Just south of Vancouver, Richmond, B.C., boasts hundreds of traditional Chinese restaurants.
To sample the staggering diversity of Chinese cuisine, you could book a flight to Beijing and spend the next four months crisscrossing the country. A less daunting option: Spend a day in Richmond, British Columbia. More than a third of the population of this Vancouver suburb has roots in China, and the town—which boasts 400 Asian restaurants—has become a one-stop shop for lovers of regional Chinese cooking.
Begin the day at Alleluia Café (188-8131 Westminster Hwy., 604-271-8266) with some Hong Kong comfort food: peanut butter and condensed milk on pillowy white toast. It’s so improbably satisfying you’ll wonder why so many people continue to stick with jelly. The classic accompaniment is milk tea, bracing and tannic, an acquired taste you’ll acquire by the end of your first steaming mug.
For the Taiwanese take on tea, refuel at Cherry Fruit Juice & Icy Bar (1515-4380 No. Three Rd., 604-273-8337), one of many stands offering bubble tea, a cold, sweet, milky drink full of marble-size tapioca pearls. Too strange? The snacks here are irresistible. Try mango ice, a heaping mound of ethereal shaved ice topped with vanilla ice cream and almost an entire fresh mango.
Save room for lunch at the Jade Seafood Restaurant (8511 Alexandra Rd., 604-249-0082, jaderestaurant.ca ), where the dim sum—a specialty of China’s Guangdong province—has the delicacy of a Song dynasty landscape painting. A plate of wide rice noodles dotted with scallops and chives is a study in ivory, pale pink, and celadon green. Bundles of sliced mushrooms bound in translucent wrappers look too lovely to eat—but you’ll be happy when you do.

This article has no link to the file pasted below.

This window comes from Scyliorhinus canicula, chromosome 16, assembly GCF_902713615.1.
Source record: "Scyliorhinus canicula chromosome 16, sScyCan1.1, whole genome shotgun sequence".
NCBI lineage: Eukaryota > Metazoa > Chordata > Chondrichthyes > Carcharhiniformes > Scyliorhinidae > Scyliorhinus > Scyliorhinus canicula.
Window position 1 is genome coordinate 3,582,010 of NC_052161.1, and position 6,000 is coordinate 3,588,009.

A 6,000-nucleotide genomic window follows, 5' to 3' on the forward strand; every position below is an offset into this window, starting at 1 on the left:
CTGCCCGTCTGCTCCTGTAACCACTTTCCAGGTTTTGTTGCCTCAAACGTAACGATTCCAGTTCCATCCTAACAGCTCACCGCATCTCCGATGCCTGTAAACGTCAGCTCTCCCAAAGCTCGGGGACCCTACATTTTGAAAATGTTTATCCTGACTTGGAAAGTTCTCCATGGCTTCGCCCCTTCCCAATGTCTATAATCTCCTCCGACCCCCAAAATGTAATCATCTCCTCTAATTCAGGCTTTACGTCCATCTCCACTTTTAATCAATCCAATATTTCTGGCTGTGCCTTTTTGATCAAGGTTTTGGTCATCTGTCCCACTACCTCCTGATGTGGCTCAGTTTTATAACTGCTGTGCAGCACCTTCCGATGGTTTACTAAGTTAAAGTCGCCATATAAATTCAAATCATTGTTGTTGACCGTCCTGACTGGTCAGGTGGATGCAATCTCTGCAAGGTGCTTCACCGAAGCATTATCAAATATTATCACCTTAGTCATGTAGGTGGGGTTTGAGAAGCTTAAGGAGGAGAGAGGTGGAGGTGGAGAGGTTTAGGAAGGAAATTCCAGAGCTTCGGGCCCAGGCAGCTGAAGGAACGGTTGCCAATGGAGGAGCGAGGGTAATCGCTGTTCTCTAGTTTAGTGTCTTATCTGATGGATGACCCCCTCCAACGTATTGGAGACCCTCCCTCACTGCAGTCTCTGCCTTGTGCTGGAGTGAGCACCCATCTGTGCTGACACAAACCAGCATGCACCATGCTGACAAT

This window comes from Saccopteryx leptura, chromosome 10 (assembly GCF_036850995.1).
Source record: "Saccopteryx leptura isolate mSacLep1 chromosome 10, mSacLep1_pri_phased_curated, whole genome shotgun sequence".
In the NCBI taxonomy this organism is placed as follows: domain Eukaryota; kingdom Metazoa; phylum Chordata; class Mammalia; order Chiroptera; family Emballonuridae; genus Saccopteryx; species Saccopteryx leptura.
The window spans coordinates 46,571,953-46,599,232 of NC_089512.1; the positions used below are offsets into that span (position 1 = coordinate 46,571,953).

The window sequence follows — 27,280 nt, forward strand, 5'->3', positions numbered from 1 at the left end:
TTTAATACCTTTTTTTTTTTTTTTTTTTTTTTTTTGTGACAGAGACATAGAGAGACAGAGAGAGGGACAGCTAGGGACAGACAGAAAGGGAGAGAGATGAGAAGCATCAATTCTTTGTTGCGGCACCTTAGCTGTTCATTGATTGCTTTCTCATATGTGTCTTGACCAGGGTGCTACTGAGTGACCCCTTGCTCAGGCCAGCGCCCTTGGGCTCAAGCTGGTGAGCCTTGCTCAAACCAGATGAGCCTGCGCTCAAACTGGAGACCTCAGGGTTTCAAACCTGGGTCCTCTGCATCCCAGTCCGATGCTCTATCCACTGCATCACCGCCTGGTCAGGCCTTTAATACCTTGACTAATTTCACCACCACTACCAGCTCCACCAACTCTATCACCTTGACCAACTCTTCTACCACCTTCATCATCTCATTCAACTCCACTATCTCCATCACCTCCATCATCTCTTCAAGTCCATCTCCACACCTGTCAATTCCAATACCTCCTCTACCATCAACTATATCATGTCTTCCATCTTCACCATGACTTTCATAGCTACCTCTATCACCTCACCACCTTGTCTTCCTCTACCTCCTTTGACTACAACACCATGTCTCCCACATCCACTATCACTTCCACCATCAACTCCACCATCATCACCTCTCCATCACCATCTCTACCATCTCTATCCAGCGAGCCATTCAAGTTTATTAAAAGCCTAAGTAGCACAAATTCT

A stall in a shopping mall sells the little-known foods of the Muslim Chinese. Pork is forbidden under Islamic law, so Xin Jiang Delicious Food (2380-8260 Westminster Hwy., 604-307-8692)—named for Xinjiang, China’s largely Muslim northwestern province—serves toothsome morsels of spicy lamb along with chewy hand-stretched noodles.
By contrast, the fare of the mountainous Hunan province is largely about pig, salted and smoked. Finish your day of dining at Bushuair (121-4600 No. Three Rd., 604-285-3668) with a heaping platter of fiery Hunanese bacon and dried bean curd.
Photography by Robbie McClaran 
This article was first published in January 2014. Some facts may have aged gracelessly. Please call ahead to verify information.